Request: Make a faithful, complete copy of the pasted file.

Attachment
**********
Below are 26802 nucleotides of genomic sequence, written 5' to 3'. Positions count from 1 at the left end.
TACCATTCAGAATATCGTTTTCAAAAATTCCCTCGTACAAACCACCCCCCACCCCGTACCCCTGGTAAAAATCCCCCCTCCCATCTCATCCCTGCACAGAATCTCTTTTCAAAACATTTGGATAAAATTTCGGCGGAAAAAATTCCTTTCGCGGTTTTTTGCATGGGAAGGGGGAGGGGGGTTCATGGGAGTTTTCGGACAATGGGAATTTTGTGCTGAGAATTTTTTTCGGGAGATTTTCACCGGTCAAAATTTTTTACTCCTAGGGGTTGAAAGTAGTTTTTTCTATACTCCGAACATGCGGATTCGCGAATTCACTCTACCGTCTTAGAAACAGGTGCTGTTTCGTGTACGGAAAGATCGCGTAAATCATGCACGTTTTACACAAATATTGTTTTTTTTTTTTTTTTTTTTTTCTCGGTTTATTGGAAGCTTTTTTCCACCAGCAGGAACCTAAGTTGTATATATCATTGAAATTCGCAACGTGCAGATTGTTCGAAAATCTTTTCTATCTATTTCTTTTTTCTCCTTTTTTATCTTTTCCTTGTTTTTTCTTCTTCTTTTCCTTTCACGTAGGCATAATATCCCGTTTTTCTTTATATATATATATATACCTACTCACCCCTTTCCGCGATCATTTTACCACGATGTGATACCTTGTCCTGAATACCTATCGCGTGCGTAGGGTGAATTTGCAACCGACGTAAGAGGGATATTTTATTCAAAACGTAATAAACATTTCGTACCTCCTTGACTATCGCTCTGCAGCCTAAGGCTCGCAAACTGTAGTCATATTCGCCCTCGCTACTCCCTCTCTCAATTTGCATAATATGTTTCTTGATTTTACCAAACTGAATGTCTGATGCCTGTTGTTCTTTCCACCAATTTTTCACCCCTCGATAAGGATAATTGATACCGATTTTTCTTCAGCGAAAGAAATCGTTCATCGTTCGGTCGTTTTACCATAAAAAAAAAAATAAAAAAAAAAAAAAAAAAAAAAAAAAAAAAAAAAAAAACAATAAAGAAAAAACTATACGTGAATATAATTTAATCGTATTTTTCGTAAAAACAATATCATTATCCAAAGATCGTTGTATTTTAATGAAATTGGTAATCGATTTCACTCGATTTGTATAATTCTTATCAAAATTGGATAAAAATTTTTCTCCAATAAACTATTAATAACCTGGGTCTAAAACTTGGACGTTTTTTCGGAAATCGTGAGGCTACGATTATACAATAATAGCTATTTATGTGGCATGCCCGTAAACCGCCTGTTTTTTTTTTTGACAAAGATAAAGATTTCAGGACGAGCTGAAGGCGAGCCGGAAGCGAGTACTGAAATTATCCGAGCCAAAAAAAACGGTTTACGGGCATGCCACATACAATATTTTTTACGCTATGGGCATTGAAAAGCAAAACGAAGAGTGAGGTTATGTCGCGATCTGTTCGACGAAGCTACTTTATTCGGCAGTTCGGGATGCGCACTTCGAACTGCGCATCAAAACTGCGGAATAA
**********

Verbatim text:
Below are 26802 nucleotides of genomic sequence, written 5' to 3'. Positions count from 1 at the left end.
TACCATTCAGAATATCGTTTTCAAAAATTCCCTCGTACAAACCACCCCCCACCCCGTACCCCTGGTAAAAATCCCCCCTCCCATCTCATCCCTGCACAGAATCTCTTTTCAAAACATTTGGATAAAATTTCGGCGGAAAAAATTCCTTTCGCGGTTTTTTGCATGGGAAGGGGGAGGGGGGTTCATGGGAGTTTTCGGACAATGGGAATTTTGTGCTGAGAATTTTTTTCGGGAGATTTTCACCGGTCAAAATTTTTTACTCCTAGGGGTTGAAAGTAGTTTTTTCTATACTCCGAACATGCGGATTCGCGAATTCACTCTACCGTCTTAGAAACAGGTGCTGTTTCGTGTACGGAAAGATCGCGTAAATCATGCACGTTTTACACAAATATTGTTTTTTTTTTTTTTTTTTTTTTCTCGGTTTATTGGAAGCTTTTTTCCACCAGCAGGAACCTAAGTTGTATATATCATTGAAATTCGCAACGTGCAGATTGTTCGAAAATCTTTTCTATCTATTTCTTTTTTCTCCTTTTTTATCTTTTCCTTGTTTTTTCTTCTTCTTTTCCTTTCACGTAGGCATAATATCCCGTTTTTCTTTATATATATATATATACCTACTCACCCCTTTCCGCGATCATTTTACCACGATGTGATACCTTGTCCTGAATACCTATCGCGTGCGTAGGGTGAATTTGCAACCGACGTAAGAGGGATATTTTATTCAAAACGTAATAAACATTTCGTACCTCCTTGACTATCGCTCTGCAGCCTAAGGCTCGCAAACTGTAGTCATATTCGCCCTCGCTACTCCCTCTCTCAATTTGCATAATATGTTTCTTGATTTTACCAAACTGAATGTCTGATGCCTGTTGTTCTTTCCACCAATTTTTCACCCCTCGATAAGGATAATTGATACCGATTTTTCTTCAGCGAAAGAAATCGTTCATCGTTCGGTCGTTTTACCATAAAAAAAAAAATAAAAAAAAAAAAAAAAAAAAAAAAAAAAAAAAAAAAAACAATAAAGAAAAAACTATACGTGAATATAATTTAATCGTATTTTTCGTAAAAACAATATCATTATCCAAAGATCGTTGTATTTTAATGAAATTGGTAATCGATTTCACTCGATTTGTATAATTCTTATCAAAATTGGATAAAAATTTTTCTCCAATAAACTATTAATAACCTGGGTCTAAAACTTGGACGTTTTTTCGGAAATCGTGAGGCTACGATTATACAATAATAGCTATTTATGTGGCATGCCCGTAAACCGCCTGTTTTTTTTTTTGACAAAGATAAAGATTTCAGGACGAGCTGAAGGCGAGCCGGAAGCGAGTACTGAAATTATCCGAGCCAAAAAAAACGGTTTACGGGCATGCCACATACAATATTTTTTACGCTATGGGCATTGAAAAGCAAAACGAAGAGTGAGGTTATGTCGCGATCTGTTCGACGAAGCTACTTTATTCGGCAGTTCGGGATGCGCACTTCGAACTGCGCATCAAAACTGCGGAATAA